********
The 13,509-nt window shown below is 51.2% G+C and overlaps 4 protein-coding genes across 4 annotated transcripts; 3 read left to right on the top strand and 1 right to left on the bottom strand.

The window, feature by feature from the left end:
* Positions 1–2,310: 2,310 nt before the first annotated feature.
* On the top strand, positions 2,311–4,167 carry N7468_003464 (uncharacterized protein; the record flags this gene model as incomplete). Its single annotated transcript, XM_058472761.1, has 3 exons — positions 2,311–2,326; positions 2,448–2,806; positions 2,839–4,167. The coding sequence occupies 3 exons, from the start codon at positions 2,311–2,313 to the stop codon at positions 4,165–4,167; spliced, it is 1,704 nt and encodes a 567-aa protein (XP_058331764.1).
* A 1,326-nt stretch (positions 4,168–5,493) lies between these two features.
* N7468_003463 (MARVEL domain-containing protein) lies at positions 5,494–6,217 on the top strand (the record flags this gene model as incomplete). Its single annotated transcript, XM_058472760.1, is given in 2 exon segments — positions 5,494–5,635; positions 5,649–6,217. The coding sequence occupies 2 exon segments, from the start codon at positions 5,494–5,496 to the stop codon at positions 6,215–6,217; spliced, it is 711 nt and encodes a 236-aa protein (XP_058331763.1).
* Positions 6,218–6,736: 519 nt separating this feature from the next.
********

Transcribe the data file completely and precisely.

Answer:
The 13,509-nt window shown below is 51.2% G+C and overlaps 4 protein-coding genes across 4 annotated transcripts; 3 read left to right on the top strand and 1 right to left on the bottom strand.

The window, feature by feature from the left end:
* Positions 1–2,310: 2,310 nt before the first annotated feature.
* On the top strand, positions 2,311–4,167 carry N7468_003464 (uncharacterized protein; the record flags this gene model as incomplete). Its single annotated transcript, XM_058472761.1, has 3 exons — positions 2,311–2,326; positions 2,448–2,806; positions 2,839–4,167. The coding sequence occupies 3 exons, from the start codon at positions 2,311–2,313 to the stop codon at positions 4,165–4,167; spliced, it is 1,704 nt and encodes a 567-aa protein (XP_058331764.1).
* A 1,326-nt stretch (positions 4,168–5,493) lies between these two features.
* N7468_003463 (MARVEL domain-containing protein) lies at positions 5,494–6,217 on the top strand (the record flags this gene model as incomplete). Its single annotated transcript, XM_058472760.1, is given in 2 exon segments — positions 5,494–5,635; positions 5,649–6,217. The coding sequence occupies 2 exon segments, from the start codon at positions 5,494–5,496 to the stop codon at positions 6,215–6,217; spliced, it is 711 nt and encodes a 236-aa protein (XP_058331763.1).
* Positions 6,218–6,736: 519 nt separating this feature from the next.